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Working with Video: Creating a Tutorial

(This unit was created by Ben Cooperman for a Grade 6 MYP Technology class.)


Simple videos have an important role to play in education. In a very short clip, we can transport viewers to a variety of locations, draw their attention to the big picture or focus in on specific details. We can simplify explanations by slowing things down or compress time by jumping forward to different moments. They can be posted online and easily downloaded. They can be viewed at any time on a variety of devices and shared around the world. And using a handful of new technologies, this can be done easily with just a laptop computer and a digital camera.

Situation Specific

You are to design and create a short software tutorial video that will run 2-3 minutes in length. You must tailor your video for a specific audience within the HKA community. You can use any software you like and you can include original footage or anything you find in the public domain although in most cases, you will likely be using screen recordings. You will use the design cycle to guide your process and you will document the stages on a new project page on your personal website. Your video will be added to an HKA media library and will be available for free download. It will be finished to a high quality.

Phase 1: Inquiring and Analysing

During the Researching and analysing phase, we will explore a number of tools and techniques for making videos, we will look at the wide variety of software tutorials videos that are already available online and we will consider the needs of our specific target audience.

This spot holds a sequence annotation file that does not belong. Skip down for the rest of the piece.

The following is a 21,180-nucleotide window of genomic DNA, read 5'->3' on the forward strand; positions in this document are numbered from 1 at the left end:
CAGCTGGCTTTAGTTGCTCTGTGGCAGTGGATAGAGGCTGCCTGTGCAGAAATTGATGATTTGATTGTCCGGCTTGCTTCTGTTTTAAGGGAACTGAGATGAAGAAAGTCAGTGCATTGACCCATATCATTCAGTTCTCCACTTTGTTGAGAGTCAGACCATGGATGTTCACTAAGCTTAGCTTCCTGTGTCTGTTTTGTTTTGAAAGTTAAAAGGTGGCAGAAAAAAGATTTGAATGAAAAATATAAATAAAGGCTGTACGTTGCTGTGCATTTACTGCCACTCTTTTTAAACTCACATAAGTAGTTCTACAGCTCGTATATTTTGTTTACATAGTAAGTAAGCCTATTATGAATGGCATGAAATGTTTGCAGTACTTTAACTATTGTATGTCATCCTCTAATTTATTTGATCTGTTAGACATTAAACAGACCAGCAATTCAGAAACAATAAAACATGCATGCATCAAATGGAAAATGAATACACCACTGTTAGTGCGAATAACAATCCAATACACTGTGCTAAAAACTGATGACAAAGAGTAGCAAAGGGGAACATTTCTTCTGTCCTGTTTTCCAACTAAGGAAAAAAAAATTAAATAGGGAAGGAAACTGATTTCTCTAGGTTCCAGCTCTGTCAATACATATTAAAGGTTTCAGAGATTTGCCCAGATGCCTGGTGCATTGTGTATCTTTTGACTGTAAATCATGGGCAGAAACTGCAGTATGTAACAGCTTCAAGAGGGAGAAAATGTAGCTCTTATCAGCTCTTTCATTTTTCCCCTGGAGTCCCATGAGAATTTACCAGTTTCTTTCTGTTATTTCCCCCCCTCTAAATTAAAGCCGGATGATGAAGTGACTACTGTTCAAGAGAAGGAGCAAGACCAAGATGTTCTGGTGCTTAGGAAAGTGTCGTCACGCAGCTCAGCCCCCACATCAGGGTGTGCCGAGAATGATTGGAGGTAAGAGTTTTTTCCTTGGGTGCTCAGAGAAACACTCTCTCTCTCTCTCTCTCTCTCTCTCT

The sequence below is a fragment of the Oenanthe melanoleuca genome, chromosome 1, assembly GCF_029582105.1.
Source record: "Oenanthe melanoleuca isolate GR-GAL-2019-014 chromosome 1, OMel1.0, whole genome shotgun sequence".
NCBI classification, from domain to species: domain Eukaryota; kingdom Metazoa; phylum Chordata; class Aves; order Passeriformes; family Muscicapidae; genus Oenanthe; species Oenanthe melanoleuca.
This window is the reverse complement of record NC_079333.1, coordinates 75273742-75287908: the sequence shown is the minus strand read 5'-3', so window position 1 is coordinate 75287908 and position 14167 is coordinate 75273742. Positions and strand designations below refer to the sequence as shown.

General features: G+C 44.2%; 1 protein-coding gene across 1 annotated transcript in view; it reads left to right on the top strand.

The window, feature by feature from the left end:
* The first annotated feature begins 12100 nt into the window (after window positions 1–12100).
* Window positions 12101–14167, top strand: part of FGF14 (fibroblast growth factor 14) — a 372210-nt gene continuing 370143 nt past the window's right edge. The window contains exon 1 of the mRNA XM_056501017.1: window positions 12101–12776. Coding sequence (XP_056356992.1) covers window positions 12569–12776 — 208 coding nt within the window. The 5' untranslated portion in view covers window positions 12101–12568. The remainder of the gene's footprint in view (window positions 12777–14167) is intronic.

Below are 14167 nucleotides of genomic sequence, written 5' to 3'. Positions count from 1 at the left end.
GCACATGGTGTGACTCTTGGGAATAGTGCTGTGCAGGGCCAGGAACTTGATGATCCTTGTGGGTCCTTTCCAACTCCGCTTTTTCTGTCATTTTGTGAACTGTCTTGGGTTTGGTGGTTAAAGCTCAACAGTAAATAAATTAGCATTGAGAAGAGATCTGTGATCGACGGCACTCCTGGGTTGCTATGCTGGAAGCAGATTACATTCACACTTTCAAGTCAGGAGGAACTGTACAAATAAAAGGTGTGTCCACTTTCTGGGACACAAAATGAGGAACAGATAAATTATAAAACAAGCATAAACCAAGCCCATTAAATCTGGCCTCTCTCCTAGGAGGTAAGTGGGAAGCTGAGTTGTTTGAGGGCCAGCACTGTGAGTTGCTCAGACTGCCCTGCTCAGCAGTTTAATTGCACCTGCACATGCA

What's Out There?

We analysed a range of existing products, in this case, short software tutorial videos, to help us understand what sort of content should go into our videos and which techniques we found to be effective. We wrote reviews of a couple of the videos we found and we created a concept map showing the variety of videos that are out there. Post your concept map, list of video 'do's and don't's' and reviews in this section. Be sure to add any explanations that might be needed for your readers to be able to understand what they are seeing.

example of a video review

This video is part of a series that teaches basic programming using a language called Processing.  This instalment introduces the idea of variables, using them to create a simple animation where a horizontal white line moves up and down on a black background.  He explains what he is going to teach us right at the very start.  He goes through the steps in the process very slowly and clearly and types out the program in real time so that we can work our way along with him.  It makes it very easy to pause the video if needed and continue when you have caught up.  Each time he introduces a new concept, he shows what is going to happen in a drawing tool.  Then he goes back to the program to show us the code needed to make it happen.  The one thing that I think he could do to improve the video is to actually show what the final product will look like right at the beginning instead of just explaining it.  That woud give an even clearer indication of the direction we are headed.


We explored a wide range of ideas for what sort of tutorial video we could make. At this point in the process, every idea, no matter how crazy or difficult it may appear, was still a possibility. We want to try to come up with 10-15 different ideas to get us started thinking about what the community might need. We want to get all of our ideas out, so we don't worry about evaluating them yet. We will narrow down the list in the next step. Most people used a concept map to show all of the different ideas but others chose some sort of list or chart. Whichever method you used, post your brainstorm in this section with a brief (1 sentence) introduction so the reader can make sense of it.